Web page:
It's almost officially Indian summer time in the Hamptons and this last weekend was a prime example of how great it just can be. At sixty-something, it's always a pleasure to get a warm, slight breeze, beach day in late September or early October! The water sparkles with a different sun angle, and for whatever reasons one can hear the seagulls reveling, doing easy landings to float in the sea as only seagulls do.
I was sitting in my beach chair watching folks both kayak by and paddle board by effortlessly. Every song shuffling through my headphones via my iTunes collection was a perfect song for the day's pleasantness. The absence of a real strong breeze did not have me longing to be out on my sailboat. Today, I knew I was in the best place - in my beach chair. I had some iced tea in a thermos, a nice big hat, a fabulous adjustable beach chair with an awning to shade my eyes, - and to top it all off - I was wearing my favorite sunglasses. With my very happy Cindi nearby, yes, I truly felt that life is good today.
On an extremely low breeze beach day you can hear children playing on nearby beach swings or just digging sand castles. You can catch every other word of that playful banter. It is timeless. It reminded me of my baby girls that are now all grown up and living their lives so far away. I received, not too long ago, a photo of my daughter with her daughter at a beach very far away overseas; you see, there is a cycle of life.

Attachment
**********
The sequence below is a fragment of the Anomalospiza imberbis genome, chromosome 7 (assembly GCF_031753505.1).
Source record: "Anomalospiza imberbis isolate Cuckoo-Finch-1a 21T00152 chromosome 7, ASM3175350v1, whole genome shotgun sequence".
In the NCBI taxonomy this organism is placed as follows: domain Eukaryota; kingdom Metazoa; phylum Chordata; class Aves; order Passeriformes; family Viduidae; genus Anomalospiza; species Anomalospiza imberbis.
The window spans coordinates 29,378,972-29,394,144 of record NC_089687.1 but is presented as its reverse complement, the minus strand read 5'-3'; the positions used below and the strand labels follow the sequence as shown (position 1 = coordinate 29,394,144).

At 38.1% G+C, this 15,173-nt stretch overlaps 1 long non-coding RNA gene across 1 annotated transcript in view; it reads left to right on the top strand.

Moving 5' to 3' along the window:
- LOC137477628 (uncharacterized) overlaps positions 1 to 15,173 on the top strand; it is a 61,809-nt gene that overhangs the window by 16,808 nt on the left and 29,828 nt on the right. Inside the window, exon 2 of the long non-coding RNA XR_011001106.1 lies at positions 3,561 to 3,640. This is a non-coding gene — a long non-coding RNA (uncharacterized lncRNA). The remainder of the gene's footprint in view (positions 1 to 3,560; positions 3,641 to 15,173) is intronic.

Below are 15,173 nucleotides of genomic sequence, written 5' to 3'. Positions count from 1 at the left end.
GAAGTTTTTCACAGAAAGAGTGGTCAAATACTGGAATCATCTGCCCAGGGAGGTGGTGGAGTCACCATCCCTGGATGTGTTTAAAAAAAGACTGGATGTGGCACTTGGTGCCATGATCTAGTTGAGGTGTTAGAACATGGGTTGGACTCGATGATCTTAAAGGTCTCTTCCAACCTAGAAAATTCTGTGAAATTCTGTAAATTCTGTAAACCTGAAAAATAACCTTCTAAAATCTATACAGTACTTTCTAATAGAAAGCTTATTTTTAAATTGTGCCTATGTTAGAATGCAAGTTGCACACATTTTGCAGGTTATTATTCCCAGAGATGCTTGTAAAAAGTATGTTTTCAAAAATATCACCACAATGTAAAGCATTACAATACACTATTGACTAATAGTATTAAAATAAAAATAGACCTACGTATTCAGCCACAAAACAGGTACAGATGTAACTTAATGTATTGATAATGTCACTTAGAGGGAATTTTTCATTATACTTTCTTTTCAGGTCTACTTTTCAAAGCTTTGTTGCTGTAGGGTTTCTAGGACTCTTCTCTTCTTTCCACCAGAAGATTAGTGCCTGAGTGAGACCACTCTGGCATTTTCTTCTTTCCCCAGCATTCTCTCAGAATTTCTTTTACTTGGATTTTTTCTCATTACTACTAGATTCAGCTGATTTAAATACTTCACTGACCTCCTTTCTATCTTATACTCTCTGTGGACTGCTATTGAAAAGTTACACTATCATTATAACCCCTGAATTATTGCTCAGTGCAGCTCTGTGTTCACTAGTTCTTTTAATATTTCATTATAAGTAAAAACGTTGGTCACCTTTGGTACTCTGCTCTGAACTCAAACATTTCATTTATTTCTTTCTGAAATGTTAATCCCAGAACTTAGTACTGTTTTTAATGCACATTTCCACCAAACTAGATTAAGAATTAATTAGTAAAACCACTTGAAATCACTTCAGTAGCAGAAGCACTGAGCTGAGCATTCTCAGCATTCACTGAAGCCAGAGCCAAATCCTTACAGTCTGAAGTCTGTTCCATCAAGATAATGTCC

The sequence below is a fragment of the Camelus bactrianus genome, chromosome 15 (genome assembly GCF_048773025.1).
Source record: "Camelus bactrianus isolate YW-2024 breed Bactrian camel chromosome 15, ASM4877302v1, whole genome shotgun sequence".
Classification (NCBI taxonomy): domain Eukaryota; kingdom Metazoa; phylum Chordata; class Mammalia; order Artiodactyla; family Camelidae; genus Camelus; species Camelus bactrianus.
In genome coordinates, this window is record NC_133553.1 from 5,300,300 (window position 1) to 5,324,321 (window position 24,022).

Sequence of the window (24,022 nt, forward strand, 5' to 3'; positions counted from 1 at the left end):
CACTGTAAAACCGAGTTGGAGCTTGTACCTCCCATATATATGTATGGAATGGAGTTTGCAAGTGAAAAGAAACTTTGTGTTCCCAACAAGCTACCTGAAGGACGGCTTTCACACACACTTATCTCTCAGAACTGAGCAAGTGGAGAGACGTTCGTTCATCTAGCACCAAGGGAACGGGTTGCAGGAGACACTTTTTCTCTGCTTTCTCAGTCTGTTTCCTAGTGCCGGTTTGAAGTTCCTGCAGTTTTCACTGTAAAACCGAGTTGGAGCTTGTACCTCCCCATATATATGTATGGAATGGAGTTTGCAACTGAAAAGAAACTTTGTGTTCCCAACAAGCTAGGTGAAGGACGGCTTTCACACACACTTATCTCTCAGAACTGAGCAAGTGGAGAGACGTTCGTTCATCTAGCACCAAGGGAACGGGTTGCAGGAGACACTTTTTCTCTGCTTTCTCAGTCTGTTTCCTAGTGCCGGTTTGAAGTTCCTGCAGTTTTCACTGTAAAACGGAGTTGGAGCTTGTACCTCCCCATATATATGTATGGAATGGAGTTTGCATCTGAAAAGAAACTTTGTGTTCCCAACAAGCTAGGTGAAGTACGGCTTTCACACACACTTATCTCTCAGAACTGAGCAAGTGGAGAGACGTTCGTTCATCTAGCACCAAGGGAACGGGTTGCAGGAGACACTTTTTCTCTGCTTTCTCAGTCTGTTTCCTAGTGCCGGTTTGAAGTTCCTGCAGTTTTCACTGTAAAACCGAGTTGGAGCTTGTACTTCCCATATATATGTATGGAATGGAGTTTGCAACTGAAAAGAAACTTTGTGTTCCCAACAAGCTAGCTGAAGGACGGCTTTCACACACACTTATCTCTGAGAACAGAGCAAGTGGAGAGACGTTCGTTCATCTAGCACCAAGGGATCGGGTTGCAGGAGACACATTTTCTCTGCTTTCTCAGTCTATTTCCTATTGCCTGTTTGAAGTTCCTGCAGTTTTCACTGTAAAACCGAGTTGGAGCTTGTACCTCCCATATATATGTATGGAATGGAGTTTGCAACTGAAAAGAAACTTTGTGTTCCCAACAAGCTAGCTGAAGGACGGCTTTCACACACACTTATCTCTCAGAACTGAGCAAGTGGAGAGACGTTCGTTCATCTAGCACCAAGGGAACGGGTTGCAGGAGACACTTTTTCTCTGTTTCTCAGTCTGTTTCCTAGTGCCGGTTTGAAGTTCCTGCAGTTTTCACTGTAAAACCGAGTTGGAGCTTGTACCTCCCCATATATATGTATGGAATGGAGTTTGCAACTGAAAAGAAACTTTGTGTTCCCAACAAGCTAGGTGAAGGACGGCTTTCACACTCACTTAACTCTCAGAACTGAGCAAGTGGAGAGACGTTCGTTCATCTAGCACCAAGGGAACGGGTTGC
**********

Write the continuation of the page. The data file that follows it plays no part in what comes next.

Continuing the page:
My wife and I used to jet away to St. Thomas or Mexico around mid-September for what we called "an extended summer." This time of year is called the off-season in both Mexico and the Caribbean - because of that we would get great rates and deals. Yet, when we were down there, we would notice most of the time the weather back home on the East End of Long Island was as good!
There was a time when I lived in Montauk that this time of year was a local's paradise. However, reports from friends still living there say not this year with the hamlet still as crowded as it was during prime summer due to COVID-19 refugees and the new nemesis of the East End; the day trippers!
I love recalling how after Labor Day
driving access to where I was living at the very end of Deforest Road, just past Ditch Plains
Beach, became hassle free. A funny story is my first year living there, I moved in during the winter. Driving back and forth to the village of Montauk was a trafficless deal. Then came my first Montauk Memorial Day weekend and I pulled out of our driveway and it took me 45 minutes just to drive one mile to Route 27 to get into town to get some milk at the IGA. When I finally arrived at the Montauk IGA, there wasn't a parking spot to be had! It's not quite like that now, but it's also not the way it was.
Usually after Labor Day things went back to normal. On "Tumbleweed Tuesday," the name locals call the day after Labor Day, one could feel the absence of those who just left. My Montauk friends now say you can feel the presence of an expanded citizenry. School registration is up, but at the beach there is still plenty of space to be safe, content and relax. Great weather is the great equalizer. A beautiful day makes everyone see the beauty around them so much easier, and on the East End, there just is such an abundance of beauty you just can't help but smile.